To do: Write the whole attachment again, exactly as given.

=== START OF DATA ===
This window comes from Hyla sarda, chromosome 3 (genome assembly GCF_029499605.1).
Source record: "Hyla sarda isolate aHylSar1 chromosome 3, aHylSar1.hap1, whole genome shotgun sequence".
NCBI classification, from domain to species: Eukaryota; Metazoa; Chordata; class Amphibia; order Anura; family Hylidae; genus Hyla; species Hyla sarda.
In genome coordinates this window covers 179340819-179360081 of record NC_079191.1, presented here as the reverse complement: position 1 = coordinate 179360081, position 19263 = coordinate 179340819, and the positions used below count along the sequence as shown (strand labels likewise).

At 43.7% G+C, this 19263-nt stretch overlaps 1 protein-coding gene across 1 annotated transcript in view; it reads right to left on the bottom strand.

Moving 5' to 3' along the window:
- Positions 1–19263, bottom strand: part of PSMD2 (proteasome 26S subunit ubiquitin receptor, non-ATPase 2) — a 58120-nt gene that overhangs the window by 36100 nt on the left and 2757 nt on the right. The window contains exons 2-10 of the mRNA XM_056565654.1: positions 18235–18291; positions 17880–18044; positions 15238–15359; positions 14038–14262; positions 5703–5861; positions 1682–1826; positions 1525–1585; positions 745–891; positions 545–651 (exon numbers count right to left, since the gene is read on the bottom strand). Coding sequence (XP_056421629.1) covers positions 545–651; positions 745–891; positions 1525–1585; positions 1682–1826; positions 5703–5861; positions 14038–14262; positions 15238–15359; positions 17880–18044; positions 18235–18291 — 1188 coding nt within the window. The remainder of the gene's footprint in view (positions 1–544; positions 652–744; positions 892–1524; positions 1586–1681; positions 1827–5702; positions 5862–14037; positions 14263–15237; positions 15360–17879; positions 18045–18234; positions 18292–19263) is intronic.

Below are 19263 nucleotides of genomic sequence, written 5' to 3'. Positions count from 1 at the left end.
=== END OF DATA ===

This window comes from Hyla sarda, chromosome 3 (genome assembly GCF_029499605.1).
Source record: "Hyla sarda isolate aHylSar1 chromosome 3, aHylSar1.hap1, whole genome shotgun sequence".
NCBI classification, from domain to species: Eukaryota; Metazoa; Chordata; class Amphibia; order Anura; family Hylidae; genus Hyla; species Hyla sarda.
In genome coordinates this window covers 179340819-179360081 of record NC_079191.1, presented here as the reverse complement: position 1 = coordinate 179360081, position 19263 = coordinate 179340819, and the positions used below count along the sequence as shown (strand labels likewise).

At 43.7% G+C, this 19263-nt stretch overlaps 1 protein-coding gene across 1 annotated transcript in view; it reads right to left on the bottom strand.

Moving 5' to 3' along the window:
- Positions 1–19263, bottom strand: part of PSMD2 (proteasome 26S subunit ubiquitin receptor, non-ATPase 2) — a 58120-nt gene that overhangs the window by 36100 nt on the left and 2757 nt on the right. The window contains exons 2-10 of the mRNA XM_056565654.1: positions 18235–18291; positions 17880–18044; positions 15238–15359; positions 14038–14262; positions 5703–5861; positions 1682–1826; positions 1525–1585; positions 745–891; positions 545–651 (exon numbers count right to left, since the gene is read on the bottom strand). Coding sequence (XP_056421629.1) covers positions 545–651; positions 745–891; positions 1525–1585; positions 1682–1826; positions 5703–5861; positions 14038–14262; positions 15238–15359; positions 17880–18044; positions 18235–18291 — 1188 coding nt within the window. The remainder of the gene's footprint in view (positions 1–544; positions 652–744; positions 892–1524; positions 1586–1681; positions 1827–5702; positions 5862–14037; positions 14263–15237; positions 15360–17879; positions 18045–18234; positions 18292–19263) is intronic.

Below are 19263 nucleotides of genomic sequence, written 5' to 3'. Positions count from 1 at the left end.